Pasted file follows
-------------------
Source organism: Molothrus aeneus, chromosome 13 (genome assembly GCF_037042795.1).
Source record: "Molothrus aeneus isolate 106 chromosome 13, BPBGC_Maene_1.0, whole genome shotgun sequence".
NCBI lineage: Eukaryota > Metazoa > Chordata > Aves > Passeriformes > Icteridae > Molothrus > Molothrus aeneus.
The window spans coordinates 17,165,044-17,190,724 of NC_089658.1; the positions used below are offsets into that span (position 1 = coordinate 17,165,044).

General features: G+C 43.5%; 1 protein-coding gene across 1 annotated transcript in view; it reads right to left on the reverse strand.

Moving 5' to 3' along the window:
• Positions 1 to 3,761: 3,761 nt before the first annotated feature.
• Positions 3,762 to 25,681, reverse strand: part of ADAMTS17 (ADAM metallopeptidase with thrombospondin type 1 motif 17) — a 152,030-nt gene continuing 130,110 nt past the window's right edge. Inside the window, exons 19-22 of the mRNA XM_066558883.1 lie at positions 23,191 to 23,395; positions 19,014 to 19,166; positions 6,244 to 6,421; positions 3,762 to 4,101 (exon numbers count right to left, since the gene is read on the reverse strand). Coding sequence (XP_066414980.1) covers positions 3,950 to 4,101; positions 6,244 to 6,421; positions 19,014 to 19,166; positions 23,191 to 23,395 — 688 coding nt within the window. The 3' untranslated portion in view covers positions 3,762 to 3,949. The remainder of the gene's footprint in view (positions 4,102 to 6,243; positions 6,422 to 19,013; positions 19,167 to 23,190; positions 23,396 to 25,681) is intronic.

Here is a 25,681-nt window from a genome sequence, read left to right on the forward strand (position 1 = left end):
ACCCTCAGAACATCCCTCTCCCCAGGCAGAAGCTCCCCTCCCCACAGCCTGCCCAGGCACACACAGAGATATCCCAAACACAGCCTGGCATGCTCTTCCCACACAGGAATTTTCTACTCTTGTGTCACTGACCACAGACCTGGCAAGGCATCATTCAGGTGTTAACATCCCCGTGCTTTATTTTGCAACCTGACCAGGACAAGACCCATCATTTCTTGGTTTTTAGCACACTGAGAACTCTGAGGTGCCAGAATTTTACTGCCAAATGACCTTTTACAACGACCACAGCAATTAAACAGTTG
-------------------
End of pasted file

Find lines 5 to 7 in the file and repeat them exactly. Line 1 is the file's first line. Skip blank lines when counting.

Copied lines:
General features: G+C 43.5%; 1 protein-coding gene across 1 annotated transcript in view; it reads right to left on the reverse strand.

Moving 5' to 3' along the window:
• Positions 1 to 3,761: 3,761 nt before the first annotated feature.